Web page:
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    Bird Flu Threat Rises

    WHO Expert Panel: World 1 Step Closer to Killer Flu

    Killer Flu Pandemic: What Could Happen? continued...

    Osterholm notes that with current technology, it would take at least six months to start producing a vaccine -- and two doses would be needed for protection. And as Stöhr notes, the virus would reach the U.S. within three months.

    If the bird flu started a pandemic now, Osterholm wrote:

    "We would be facing a 1918-like scenario. ... We would have no surge capacity for health care, food supplies, and many other products and services. ... We have no detailed plans for staffing the temporary hospitals that would have to be set up in high-school gymnasiums and community centers -- and that might need to remain in operation for one to two years. ... We have no way of urgently increasing production of critical items such as antiviral drugs, masks for respiratory protection, or antibiotics for the treatment of secondary bacterial infections. ... Nor do we have detailed plans for handling the massive number of dead bodies that would soon exceed our ability to cope with them."

    The WHO expert panel underscores this concern. They note that the H5N1 virus already has resulted in the death -- or culling -- of 100 million chickens and ducks. To date there have been 97 confirmed human cases and 53 deaths in Vietnam, Thailand, and Cambodia. Many more cases undoubtedly have gone unreported.

    "H5N1 viruses have the potential to cause far greater harm if they evolve and gain the ability to easily infect and transmit among people," the panel's report notes. "An H5N1 virus with this ability could lead to a global pandemic and many millions of deaths worldwide."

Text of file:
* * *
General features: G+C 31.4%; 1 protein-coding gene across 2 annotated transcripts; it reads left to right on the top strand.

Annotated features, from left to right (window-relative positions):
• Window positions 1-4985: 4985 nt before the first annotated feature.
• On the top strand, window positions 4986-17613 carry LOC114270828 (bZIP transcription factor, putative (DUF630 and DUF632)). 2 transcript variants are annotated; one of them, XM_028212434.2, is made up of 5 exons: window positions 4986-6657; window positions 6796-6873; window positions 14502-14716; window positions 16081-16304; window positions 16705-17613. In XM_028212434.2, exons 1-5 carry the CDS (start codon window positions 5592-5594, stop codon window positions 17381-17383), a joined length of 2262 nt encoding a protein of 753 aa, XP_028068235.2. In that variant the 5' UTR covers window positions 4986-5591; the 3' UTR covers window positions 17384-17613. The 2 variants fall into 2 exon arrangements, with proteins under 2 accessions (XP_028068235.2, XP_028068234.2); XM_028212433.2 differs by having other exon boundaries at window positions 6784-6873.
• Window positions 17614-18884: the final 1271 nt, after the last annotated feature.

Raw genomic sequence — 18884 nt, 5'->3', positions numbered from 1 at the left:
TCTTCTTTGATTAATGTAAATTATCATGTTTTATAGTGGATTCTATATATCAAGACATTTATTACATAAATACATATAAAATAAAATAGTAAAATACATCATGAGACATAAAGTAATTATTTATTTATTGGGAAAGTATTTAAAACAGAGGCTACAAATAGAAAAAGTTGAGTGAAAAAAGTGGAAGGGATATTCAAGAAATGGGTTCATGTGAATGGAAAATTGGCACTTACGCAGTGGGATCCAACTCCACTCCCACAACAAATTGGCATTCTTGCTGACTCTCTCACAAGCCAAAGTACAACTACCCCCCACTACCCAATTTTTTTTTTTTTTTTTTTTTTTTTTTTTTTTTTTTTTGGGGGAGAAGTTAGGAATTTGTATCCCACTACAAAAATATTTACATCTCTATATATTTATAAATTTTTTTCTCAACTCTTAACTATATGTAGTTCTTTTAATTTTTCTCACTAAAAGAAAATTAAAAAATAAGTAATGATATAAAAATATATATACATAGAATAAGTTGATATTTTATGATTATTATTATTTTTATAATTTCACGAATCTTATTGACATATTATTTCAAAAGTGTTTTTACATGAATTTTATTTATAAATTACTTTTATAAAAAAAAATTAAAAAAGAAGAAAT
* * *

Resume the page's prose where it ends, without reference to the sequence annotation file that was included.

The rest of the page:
Action Needed

    The WHO panel recommends rapid action, including:

    • Improving cooperation and information sharing among all human and animal health agencies.
    • Improved surveillance of all clusters of human infections.
    • Regular meetings of a WHO task force.
    • An international stockpile of antiviral drugs.
    • Nations should rehearse their rapid response plans to contain early flu outbreaks.
    • WHO should explore ways to make human H5N1 vaccine available to affected Asian countries before the start of a pandemic.

    Osterholm calls for a huge U.S. effort.

    "Planning for a pandemic must be on the agenda of every public health agency, school board, manufacturing plant, investment firm, mortuary, state legislature, and food distributor," he writes.

    If a pandemic were 10 years off, Osterholm says a "worldwide influenza Manhattan Project" to develop and distribute a vaccine "just might make a real difference."

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